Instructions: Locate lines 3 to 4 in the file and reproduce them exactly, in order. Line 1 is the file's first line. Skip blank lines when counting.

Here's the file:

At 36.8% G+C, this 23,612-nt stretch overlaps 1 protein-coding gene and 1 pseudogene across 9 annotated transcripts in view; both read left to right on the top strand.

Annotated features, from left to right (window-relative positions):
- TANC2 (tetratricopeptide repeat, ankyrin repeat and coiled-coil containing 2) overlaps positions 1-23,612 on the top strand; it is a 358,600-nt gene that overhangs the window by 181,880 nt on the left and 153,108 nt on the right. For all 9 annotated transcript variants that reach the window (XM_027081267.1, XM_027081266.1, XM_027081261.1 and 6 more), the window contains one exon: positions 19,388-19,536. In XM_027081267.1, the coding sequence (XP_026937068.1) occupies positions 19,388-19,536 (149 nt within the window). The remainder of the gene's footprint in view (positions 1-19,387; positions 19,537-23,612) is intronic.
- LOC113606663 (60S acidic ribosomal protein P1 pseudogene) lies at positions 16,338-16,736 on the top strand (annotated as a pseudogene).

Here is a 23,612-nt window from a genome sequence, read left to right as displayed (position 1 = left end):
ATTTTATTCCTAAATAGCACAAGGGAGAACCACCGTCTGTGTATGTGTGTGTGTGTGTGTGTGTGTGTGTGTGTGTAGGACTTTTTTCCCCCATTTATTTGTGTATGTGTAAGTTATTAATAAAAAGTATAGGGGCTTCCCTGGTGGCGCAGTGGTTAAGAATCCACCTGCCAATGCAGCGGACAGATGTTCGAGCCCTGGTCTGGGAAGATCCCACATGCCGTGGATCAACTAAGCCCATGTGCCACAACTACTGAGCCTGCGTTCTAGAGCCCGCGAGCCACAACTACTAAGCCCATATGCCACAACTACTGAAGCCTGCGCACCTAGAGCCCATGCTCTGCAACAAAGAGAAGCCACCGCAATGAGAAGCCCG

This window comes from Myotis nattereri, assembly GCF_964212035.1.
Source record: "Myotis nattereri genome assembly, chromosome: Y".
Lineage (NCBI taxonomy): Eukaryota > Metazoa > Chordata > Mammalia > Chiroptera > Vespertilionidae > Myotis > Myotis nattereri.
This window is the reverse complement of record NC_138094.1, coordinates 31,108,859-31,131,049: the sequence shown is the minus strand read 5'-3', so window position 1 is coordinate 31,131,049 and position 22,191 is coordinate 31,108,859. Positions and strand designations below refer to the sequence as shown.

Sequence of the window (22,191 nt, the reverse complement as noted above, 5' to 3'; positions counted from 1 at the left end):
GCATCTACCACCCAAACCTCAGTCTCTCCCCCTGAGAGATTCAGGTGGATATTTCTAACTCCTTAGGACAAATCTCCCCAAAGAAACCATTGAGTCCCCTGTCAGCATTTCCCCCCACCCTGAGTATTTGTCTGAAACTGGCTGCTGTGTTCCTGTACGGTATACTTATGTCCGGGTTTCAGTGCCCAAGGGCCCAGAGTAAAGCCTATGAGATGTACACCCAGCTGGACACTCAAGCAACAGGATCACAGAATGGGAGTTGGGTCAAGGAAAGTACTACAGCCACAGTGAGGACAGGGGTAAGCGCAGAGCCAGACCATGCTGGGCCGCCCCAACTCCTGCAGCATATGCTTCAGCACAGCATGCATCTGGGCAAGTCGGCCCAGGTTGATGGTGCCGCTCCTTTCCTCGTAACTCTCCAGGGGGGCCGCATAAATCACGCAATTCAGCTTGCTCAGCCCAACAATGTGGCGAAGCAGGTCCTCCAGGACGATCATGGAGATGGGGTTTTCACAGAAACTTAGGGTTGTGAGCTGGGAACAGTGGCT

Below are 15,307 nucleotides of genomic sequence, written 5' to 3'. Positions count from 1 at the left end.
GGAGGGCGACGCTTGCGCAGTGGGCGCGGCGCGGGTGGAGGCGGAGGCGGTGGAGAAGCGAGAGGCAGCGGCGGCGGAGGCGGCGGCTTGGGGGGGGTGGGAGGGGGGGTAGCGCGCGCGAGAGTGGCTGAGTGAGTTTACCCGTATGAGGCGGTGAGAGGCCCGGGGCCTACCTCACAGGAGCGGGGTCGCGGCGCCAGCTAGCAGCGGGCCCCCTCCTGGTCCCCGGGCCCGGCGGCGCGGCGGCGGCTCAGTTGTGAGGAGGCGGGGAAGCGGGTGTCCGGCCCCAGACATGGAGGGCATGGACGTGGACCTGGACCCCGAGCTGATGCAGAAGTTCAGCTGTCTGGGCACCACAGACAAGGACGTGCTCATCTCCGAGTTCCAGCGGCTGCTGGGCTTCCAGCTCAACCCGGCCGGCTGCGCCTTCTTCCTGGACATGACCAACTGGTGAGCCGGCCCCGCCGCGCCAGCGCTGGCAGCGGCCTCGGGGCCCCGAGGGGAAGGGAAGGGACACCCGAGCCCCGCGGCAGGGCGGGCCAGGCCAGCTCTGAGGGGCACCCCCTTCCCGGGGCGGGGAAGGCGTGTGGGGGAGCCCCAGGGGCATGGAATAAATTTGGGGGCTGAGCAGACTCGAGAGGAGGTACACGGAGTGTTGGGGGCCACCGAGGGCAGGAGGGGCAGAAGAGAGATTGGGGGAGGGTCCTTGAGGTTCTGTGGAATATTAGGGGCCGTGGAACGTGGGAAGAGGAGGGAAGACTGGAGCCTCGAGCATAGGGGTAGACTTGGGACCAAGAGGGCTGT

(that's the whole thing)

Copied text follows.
- TANC2 (tetratricopeptide repeat, ankyrin repeat and coiled-coil containing 2) overlaps positions 1-23,612 on the top strand; it is a 358,600-nt gene that overhangs the window by 181,880 nt on the left and 153,108 nt on the right. For all 9 annotated transcript variants that reach the window (XM_027081267.1, XM_027081266.1, XM_027081261.1 and 6 more), the window contains one exon: positions 19,388-19,536. In XM_027081267.1, the coding sequence (XP_026937068.1) occupies positions 19,388-19,536 (149 nt within the window). The remainder of the gene's footprint in view (positions 1-19,387; positions 19,537-23,612) is intronic.
- LOC113606663 (60S acidic ribosomal protein P1 pseudogene) lies at positions 16,338-16,736 on the top strand (annotated as a pseudogene).